Ashley Webb has been working on her
English degree since she graduated from
high school. From 2002 through 2012
she has attended three different schools,
including IU Southeast. She decided to
stay here because IU Southeast has been
the most helpful in providing direction. She
also notes that, as an adult student, her
maturity level has reached a point where it
will help with her classes more than when
she was younger. “I know how to make the
best use of my study time now,” she said.
Not only have her time management skills
been sharpened but her empathy as well.
She says she is more able to understand
what she reads for having spent time out in
the working world when she was a full-time
manager of a hair salon. Rereading Jane
Eyre as an adult has made her grateful
for her position as a woman in modern
society. “I was able to appreciate how Jane
continued her education to its fullest and
became a working woman.” While Jane
ended up marrying her boss, Webb knows
that not everyone’s life will work out the
same way. She wants to take her education
as far as she can and become a teacher.
She plans to graduate from IU Southeast in
May 2014.
Jeremy Mertz has a similar story. After
high school he enrolled at the University
of Louisville, unsure of what he wanted
to do. After taking a year of classes as an
undecided major, he still had no idea what
most interested him. He took some time off
and then accepted a full-time job at a news
station, where he is still employed. His next
stop was Sullivan University.
Unfortunately, he couldn’t afford the high
tuition so he dropped out and stayed
out for a long time to take a hard look at
himself and his calling. “I didn’t want to get
a degree to just get a degree; I wanted it to
be something that I would really use.” One
night at the news station he was listening
to commentaries about events in his
community and he had a flash of insight:
he needed to major in political science.
For years he had been talking politics and
following every piece of legislation that
came out of local offices. His passion for
following political issues directed him in
his choice of a major. That knowledge and
passion will help Mertz make valuable
contributions to class discussions, and may
even provide suitable topics for various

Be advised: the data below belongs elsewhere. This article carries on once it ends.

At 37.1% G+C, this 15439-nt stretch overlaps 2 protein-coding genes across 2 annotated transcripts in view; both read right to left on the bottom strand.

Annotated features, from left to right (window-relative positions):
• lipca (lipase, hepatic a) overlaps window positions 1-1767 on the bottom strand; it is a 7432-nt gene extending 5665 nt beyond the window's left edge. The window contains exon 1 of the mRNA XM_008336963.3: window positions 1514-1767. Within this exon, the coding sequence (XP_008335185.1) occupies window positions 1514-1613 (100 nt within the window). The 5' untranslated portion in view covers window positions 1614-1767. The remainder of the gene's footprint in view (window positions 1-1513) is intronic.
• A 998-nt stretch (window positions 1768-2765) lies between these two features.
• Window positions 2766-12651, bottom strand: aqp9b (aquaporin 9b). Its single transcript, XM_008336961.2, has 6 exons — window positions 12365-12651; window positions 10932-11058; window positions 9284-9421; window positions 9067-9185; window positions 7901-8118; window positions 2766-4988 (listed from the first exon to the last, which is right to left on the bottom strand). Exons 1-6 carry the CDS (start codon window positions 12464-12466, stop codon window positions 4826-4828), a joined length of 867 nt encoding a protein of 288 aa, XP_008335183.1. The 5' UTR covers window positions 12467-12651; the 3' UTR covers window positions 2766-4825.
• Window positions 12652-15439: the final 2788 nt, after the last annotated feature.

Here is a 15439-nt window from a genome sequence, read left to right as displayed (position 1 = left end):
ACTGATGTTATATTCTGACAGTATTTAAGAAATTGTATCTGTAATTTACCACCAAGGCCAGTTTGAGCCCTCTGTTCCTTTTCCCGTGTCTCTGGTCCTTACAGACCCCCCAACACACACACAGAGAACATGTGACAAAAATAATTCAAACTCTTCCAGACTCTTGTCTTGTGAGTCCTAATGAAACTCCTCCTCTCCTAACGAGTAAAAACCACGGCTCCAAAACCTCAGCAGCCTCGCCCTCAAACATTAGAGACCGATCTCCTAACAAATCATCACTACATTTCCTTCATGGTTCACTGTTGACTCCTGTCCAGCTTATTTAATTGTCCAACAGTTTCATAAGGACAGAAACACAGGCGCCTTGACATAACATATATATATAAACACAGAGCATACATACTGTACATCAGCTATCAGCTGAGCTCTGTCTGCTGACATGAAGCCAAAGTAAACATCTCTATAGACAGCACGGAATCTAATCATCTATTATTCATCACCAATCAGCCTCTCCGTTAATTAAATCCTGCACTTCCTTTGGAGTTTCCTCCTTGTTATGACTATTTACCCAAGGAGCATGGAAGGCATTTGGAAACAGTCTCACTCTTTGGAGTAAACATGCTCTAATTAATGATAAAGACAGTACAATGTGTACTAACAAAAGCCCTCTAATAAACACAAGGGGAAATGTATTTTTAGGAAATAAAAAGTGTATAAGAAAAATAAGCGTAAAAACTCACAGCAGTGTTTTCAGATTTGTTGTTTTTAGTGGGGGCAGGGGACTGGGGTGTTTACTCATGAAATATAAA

course assignments. Mertz is expected to
graduate in May 2015.
After her high school graduation, Greta
Smith planned to stay out of school for
a year since her scholarships would still
be available the next year. She moved to
California and took a job at the Saturn Café.
There she worked with a lot of people,
some of whom were college graduates,
some with doctorates. She quickly realized
that having a degree would mean little if
there was no direction behind it, leading
only to an unskilled service-sector job,
and like Webb and Mertz she did not know
what she wanted to do. So, she decided
to travel more and moved to Phoenix. In
Arizona she was employed at Heritage
Montessori, a school for children. While she
loved the job, she eventually came to miss
home and moved back to Louisville. Shortly
after that she met her boyfriend, who has a
son. The relationship became stronger, and
Smith now thinks of her boyfriend’s son as
her own. “Having a child really changed
the game,” she says. “I had to think about
him and that is what drove me to go after
a career.” She knew she loved working
with children, so she selected elementary
education as her major and will graduate
in May 2015. As an older student she notes
how much more confidence she has.
Speaking up in class does not pose a
problem for her. “I have gone through
enough to know it is okay not to know
everything, so I see being wrong only as a
learning experience,” she said.
Webb, Mertz, and Smith are three
wonderful examples of students who
have taken extra time to figure out their
individual purposes in life. They may be
graduating later than others their age, but
the events in their lives have propelled
them into an all-new peer group. While
many students benefit from moving
smoothly through college in four years or
fewer, these three students have shown
that their way of getting an education has
provided other things: life experience,
direction, and confidence. Had they
not followed an indirect path to higher
education, they might not be heading
toward such fulfilling futures.
His passion
for following
political
issues
directed him
in his choice
of a major.
I have gone
through
enough to
know it is
okay not
to know
everything,
so I see being
wrong only
as a learning
experience.”